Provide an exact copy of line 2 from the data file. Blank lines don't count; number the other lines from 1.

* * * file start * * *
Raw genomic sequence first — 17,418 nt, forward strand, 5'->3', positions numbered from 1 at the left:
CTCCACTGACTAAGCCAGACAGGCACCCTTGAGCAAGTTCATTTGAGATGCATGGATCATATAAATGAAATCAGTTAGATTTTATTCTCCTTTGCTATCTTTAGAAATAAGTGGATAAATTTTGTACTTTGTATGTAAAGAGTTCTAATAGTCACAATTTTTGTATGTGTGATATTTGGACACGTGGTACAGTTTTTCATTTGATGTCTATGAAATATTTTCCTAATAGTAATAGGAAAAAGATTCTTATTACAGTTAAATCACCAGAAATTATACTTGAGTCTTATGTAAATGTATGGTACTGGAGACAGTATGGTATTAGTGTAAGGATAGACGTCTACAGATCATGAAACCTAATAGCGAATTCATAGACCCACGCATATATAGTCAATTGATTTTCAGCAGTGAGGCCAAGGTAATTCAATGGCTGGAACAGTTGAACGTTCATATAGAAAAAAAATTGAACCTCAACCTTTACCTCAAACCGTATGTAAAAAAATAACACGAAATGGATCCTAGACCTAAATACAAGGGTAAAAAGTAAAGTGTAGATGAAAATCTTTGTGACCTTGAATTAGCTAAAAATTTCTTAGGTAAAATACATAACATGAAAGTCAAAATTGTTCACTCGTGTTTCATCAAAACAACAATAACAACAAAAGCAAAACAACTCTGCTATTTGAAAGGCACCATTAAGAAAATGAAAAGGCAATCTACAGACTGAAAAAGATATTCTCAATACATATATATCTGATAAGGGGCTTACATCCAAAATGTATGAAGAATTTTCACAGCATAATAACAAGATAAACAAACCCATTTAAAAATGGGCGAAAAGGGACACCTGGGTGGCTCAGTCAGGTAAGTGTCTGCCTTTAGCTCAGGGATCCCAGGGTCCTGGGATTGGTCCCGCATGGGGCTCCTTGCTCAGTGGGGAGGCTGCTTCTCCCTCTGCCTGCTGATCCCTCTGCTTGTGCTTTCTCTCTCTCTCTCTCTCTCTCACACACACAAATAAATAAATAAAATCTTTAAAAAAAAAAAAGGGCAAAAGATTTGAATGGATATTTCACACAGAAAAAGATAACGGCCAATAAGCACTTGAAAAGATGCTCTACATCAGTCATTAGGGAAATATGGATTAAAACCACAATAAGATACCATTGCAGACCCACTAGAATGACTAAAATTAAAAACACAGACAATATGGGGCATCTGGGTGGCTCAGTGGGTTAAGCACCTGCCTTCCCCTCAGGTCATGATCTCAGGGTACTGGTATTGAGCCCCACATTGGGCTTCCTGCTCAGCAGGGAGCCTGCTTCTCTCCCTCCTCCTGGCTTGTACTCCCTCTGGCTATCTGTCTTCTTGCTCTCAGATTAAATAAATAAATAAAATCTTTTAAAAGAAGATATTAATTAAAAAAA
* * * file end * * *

CTCCACTGACTAAGCCAGACAGGCACCCTTGAGCAAGTTCATTTGAGATGCATGGATCATATAAATGAAATCAGTTAGATTTTATTCTCCTTTGCTATCTTTAGAAATAAGTGGATAAATTTTGTACTTTGTATGTAAAGAGTTCTAATAGTCACAATTTTTGTATGTGTGATATTTGGACACGTGGTACAGTTTTTCATTTGATGTCTATGAAATATTTTCCTAATAGTAATAGGAAAAAGATTCTTATTACAGTTAAATCACCAGAAATTATACTTGAGTCTTATGTAAATGTATGGTACTGGAGACAGTATGGTATTAGTGTAAGGATAGACGTCTACAGATCATGAAACCTAATAGCGAATTCATAGACCCACGCATATATAGTCAATTGATTTTCAGCAGTGAGGCCAAGGTAATTCAATGGCTGGAACAGTTGAACGTTCATATAGAAAAAAAATTGAACCTCAACCTTTACCTCAAACCGTATGTAAAAAAATAACACGAAATGGATCCTAGACCTAAATACAAGGGTAAAAAGTAAAGTGTAGATGAAAATCTTTGTGACCTTGAATTAGCTAAAAATTTCTTAGGTAAAATACATAACATGAAAGTCAAAATTGTTCACTCGTGTTTCATCAAAACAACAATAACAACAAAAGCAAAACAACTCTGCTATTTGAAAGGCACCATTAAGAAAATGAAAAGGCAATCTACAGACTGAAAAAGATATTCTCAATACATATATATCTGATAAGGGGCTTACATCCAAAATGTATGAAGAATTTTCACAGCATAATAACAAGATAAACAAACCCATTTAAAAATGGGCGAAAAGGGACACCTGGGTGGCTCAGTCAGGTAAGTGTCTGCCTTTAGCTCAGGGATCCCAGGGTCCTGGGATTGGTCCCGCATGGGGCTCCTTGCTCAGTGGGGAGGCTGCTTCTCCCTCTGCCTGCTGATCCCTCTGCTTGTGCTTTCTCTCTCTCTCTCTCTCTCTCACACACACAAATAAATAAATAAAATCTTTAAAAAAAAAAAAGGGCAAAAGATTTGAATGGATATTTCACACAGAAAAAGATAACGGCCAATAAGCACTTGAAAAGATGCTCTACATCAGTCATTAGGGAAATATGGATTAAAACCACAATAAGATACCATTGCAGACCCACTAGAATGACTAAAATTAAAAACACAGACAATATGGGGCATCTGGGTGGCTCAGTGGGTTAAGCACCTGCCTTCCCCTCAGGTCATGATCTCAGGGTACTGGTATTGAGCCCCACATTGGGCTTCCTGCTCAGCAGGGAGCCTGCTTCTCTCCCTCCTCCTGGCTTGTACTCCCTCTGGCTATCTGTCTTCTTGCTCTCAGATTAAATAAATAAATAAAATCTTTTAAAAGAAGATATTAATTAAAAAAA